social.sokoll.com

A couple of days ago I wrote " I suspect a large chunk of the 82% who don’t self-isolate simply can’t afford to. They don’t have the money and job security to self isolate, so they go to work anyway."

This article covers that issue: The pitched battle over lockdowns is missing the point: Covid-19 is a class issue
This is a good riposte to the oft-heard suggestion that most people who fail to follow the rules are degenerate “Covidiots”, and further proof that in a society as insecure as ours, trying to stringently control anything – let alone a highly infectious disease – will tend to be very difficult indeed. According to research done at King’s College London, only 18% of people self-isolate after developing symptoms, and only 11% quarantine after being told by the government’s test and trace system that they have been in contact with a confirmed case. Among the factors the study associates with non-compliance are “lower socio-economic grade”, and “greater hardship during the pandemic”. A lot of people, it seems, would like to do what they are told, but simply can’t.

This is the basic point the government does not seem to have grasped – painfully highlighted by Johnson’s claim that infections increased because the public became “complacent”. Threatening people with fines of up to £10,000 if they fail to self-isolate – and, we now learn, passing their details to the police – is an example of the same cast of mind, less likely to persuade people in precarious circumstances to follow the rules than to keep their distance from the authorities. The fact that some people on very low incomes are finally eligible for a lump sum of £500 to cover a fortnight’s quarantine will not solve what is obviously a massive problem; in terms of basic practicalities, it is of a piece with Rishi Sunak’s plan to pay only two-thirds of lost wages to people affected by local restrictions.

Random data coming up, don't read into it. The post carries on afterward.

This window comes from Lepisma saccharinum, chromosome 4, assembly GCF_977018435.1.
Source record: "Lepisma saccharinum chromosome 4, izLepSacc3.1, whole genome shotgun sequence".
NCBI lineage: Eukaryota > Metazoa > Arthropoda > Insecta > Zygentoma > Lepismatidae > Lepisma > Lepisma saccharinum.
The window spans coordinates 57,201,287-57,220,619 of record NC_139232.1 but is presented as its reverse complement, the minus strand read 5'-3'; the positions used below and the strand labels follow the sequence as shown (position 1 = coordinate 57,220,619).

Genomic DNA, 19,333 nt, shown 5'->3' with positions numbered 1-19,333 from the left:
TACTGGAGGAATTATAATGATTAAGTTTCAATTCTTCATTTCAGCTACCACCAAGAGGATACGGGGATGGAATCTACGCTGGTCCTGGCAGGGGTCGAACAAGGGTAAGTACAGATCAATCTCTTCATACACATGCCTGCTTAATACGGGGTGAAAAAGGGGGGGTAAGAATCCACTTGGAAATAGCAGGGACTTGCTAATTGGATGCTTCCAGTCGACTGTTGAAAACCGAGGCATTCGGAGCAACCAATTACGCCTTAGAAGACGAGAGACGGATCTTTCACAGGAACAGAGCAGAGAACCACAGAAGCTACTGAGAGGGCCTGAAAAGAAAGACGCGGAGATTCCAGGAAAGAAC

How do you self-isolate if you live in a cramped multi-generational house with one kitchen and one bathroom/toilet, possibly even sharing a bedroom? How do you self-isolate if you live in shared accommodation, again with a shared kitchen and a shared bathroom, while struggling to hold down a job to pay the extortionate rent?

Decades of failed policies are now coming back to haunt us. Broken housing and overcrowding isn't something you can quickly solve in a few months or even weeks.

#Covid19 #Coronavirus #UK #politics #health #BorisJohnson #selfisolate